Aradia: Right.

Bree: Like he made a conscious choice. The magic exploded inside him. That wasn’t his fault. He couldn’t control what he was doing with the boat, you know, And he couldn’t control that he was dangerous. So.

Ali: Yeah, it feels a little unfair.

Bree: But it also explains his bond, and maybe why even after this, you know, all this time he’s still calling him Gorsha. This is the one person who sort of stuck up for him during all of those years.

Ali: Aww.

Aradia: I mean, Auvry and Collan have very parallel stories in some ways being written off in a cabin and protected by him like, you know. I’ve been seeing parallels between Collan and Auvry this whole time, and this is really reinforcing that.

Ali: But weirdly, brain deleter Gorynel Desse did not delete this boy’s brain.

Aradia: Yeah, odd choice. Odd choice. Maybe that was his regret. And he’s like, never again.

Ali: Never again.

Bree: Yeah, it definitely seems like the brain deletion became a post-revolution hobby. Not an early one. So yeah, this is the back story, and it’s sad.

Aradia: And then we learn how old he was when he met Maichen.

Ali: Oh, oh, um –

Aradia: I mean, it’s not that many years, really. Nearly 30 and just past 20 is within the same decade.

Ali: It’s not great.

Aradia: But it’s like, eight years that are really formative. 22 and 29 are, like, really far apart.

Ali: Yeah, Yeah. Because here’s the thing. It’s like, I know that there are lots of really wonderful healthy couples that are eight years apart or what have you. But I feel like your twenties is a very specific developmental period where your brain is not fully developed for half of it, and there are definitely older men in the world that kind of prey on the women in their very early twenties, and in their late teens. And that’s just kind of like a – where they’re like, how young is allowed?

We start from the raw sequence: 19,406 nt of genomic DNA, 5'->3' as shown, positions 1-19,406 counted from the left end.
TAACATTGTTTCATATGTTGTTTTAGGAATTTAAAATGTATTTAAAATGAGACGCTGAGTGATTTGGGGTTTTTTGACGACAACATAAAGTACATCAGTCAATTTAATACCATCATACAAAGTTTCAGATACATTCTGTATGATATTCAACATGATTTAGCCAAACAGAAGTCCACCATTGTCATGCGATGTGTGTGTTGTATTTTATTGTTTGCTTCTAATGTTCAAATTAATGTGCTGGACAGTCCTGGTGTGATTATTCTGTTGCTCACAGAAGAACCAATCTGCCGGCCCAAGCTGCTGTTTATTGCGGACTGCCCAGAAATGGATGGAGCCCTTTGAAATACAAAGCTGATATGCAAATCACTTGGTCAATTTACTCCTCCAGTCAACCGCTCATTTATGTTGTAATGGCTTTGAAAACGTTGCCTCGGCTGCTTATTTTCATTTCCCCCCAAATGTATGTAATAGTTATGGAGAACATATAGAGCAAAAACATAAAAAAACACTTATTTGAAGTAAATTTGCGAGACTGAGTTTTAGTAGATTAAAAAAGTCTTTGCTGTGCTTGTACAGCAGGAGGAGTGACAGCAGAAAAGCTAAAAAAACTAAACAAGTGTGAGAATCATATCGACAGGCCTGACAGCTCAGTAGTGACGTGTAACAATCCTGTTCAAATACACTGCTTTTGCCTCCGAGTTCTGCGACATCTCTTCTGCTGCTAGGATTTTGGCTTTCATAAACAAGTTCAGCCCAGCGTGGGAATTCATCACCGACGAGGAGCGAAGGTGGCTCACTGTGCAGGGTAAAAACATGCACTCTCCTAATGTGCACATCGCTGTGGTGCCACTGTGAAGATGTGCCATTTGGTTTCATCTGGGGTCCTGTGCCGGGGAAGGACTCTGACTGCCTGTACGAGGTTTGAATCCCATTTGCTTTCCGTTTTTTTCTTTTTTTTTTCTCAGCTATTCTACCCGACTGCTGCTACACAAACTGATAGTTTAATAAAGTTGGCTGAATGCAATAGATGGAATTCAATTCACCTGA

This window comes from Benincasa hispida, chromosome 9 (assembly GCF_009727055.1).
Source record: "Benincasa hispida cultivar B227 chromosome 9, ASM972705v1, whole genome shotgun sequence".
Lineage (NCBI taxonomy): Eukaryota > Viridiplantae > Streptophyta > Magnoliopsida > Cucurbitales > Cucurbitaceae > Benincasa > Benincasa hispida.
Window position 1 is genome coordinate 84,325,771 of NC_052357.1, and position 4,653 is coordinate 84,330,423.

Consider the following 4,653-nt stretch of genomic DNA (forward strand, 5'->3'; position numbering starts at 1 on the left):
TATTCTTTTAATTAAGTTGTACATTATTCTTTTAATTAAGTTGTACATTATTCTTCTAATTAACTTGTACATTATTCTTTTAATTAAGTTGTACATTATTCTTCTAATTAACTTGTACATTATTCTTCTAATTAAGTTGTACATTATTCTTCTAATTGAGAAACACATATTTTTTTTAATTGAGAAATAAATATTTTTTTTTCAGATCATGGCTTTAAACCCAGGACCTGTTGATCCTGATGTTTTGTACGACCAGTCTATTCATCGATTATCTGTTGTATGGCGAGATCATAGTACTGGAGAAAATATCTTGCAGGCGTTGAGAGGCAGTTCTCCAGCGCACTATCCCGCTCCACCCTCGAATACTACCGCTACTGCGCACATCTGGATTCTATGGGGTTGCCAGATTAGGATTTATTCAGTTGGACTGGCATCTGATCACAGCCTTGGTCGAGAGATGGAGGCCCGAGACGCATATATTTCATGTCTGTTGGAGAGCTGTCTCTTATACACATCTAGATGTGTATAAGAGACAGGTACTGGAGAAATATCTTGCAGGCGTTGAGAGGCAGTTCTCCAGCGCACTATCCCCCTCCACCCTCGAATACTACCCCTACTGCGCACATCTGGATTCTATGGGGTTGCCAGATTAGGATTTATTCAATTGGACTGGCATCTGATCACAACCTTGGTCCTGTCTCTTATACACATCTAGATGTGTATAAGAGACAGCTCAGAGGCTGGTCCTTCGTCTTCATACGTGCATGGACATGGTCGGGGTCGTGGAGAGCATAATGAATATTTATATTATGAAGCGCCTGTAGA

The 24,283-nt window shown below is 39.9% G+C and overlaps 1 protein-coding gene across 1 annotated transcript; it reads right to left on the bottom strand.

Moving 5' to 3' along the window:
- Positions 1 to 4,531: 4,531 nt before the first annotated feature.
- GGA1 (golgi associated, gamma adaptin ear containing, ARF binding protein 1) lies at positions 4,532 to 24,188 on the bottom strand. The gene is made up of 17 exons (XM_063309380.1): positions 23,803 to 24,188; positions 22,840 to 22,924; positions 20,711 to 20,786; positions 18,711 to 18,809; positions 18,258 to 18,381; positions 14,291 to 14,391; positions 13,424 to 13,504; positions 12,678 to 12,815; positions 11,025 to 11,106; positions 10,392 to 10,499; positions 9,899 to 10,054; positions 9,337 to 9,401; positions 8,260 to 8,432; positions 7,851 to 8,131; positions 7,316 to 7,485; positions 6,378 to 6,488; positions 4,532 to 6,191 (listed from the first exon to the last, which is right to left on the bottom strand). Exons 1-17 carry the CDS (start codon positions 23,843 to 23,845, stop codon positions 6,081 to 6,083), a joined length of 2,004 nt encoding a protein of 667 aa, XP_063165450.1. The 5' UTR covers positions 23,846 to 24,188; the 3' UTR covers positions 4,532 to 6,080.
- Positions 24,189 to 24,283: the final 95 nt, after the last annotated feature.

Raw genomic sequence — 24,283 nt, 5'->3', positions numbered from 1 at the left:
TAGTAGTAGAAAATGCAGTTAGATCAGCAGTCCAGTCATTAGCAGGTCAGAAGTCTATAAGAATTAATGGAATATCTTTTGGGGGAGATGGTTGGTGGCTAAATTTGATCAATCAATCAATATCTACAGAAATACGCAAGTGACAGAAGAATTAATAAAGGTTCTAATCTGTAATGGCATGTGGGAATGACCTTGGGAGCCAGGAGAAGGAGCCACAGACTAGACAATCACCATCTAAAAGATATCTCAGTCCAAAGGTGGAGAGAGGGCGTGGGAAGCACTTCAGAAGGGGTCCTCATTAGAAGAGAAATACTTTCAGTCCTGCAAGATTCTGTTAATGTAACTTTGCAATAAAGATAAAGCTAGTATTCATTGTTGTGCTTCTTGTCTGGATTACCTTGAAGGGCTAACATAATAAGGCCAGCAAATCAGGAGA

Aradia: Right. And again, in this world, women are supposed to go for younger men, generally.

Ali: And again, Melanie, we love you. You’re not sticking to the rules.

Bree: And I would like to point out, this is pretty much the exact same ages that Sarra and Collan are right now.

Ali: See, I’ve been ignoring that.

Bree: In fact, Collan might actually be over 30.

Aradia: Oh he is 30. Yeah. He is 30 and – is she 22? Is she that young?

Bree: She’s in her early early twenties, maybe 24, but she’s not much older than that.

Aradia: Oh shit. All right. So I guess she’s following exactly in her parents’ footsteps and we are conflictedly stanning-ish.

Ali: I’ve been ignoring that age difference.

Bree: It wouldn’t bug me if this wasn’t like the 917th older man, younger woman pairing in a world explicitly where that’s like, supposed to be taboo.

Aradia: Yeah. If it was just our main love interest, that would be fine. Yeah, but everyone else also?

Bree: It feels like one of those things where she set it up and then it just sort of drifted, which – it’s so easy for that stuff to come back in. Like, you know.

Ali: Not to mention the Gorynel Desse, Cailet of it all, which I’m still not over. Well it’s like, that is not happening.

Bree: Oh, look out. Tamora Pierce. Ali is coming for you.

Aradia: Yeah.

Ali: I don’t remember what this is in reference to.

Bree: The inappropriate age gaps are not going anywhere as we continue to read our nineties –

Aradia: It was the nineties. Or the eighties, in Tamora’s case.

Ali: Not to mention several book series that I very much love, right now, where I just go, You know what, I have to pretend in my brain that it’s not true.

Bree: Please preorder the Horny Dragon book, where the age differences are 3025. Very normal.

Aradia: It’s different when there’s a comma in one person’s age.

Ali: I’m like, Are they dragons? Are they the Fae? Doesn’t count. For some reason I’m like, I don’t see it.

Aradia: It doesn’t count when they’re not human. But honestly though, in the book I can get why Maichen went for him, because she was obviously the princess who’s expected to do one thing and wants to do something else. So like, why not pick an age inappropriate man who’s not properly credentialed? Like, it’s fine within this story. It’s just, I still wonder if he had ulterior motives.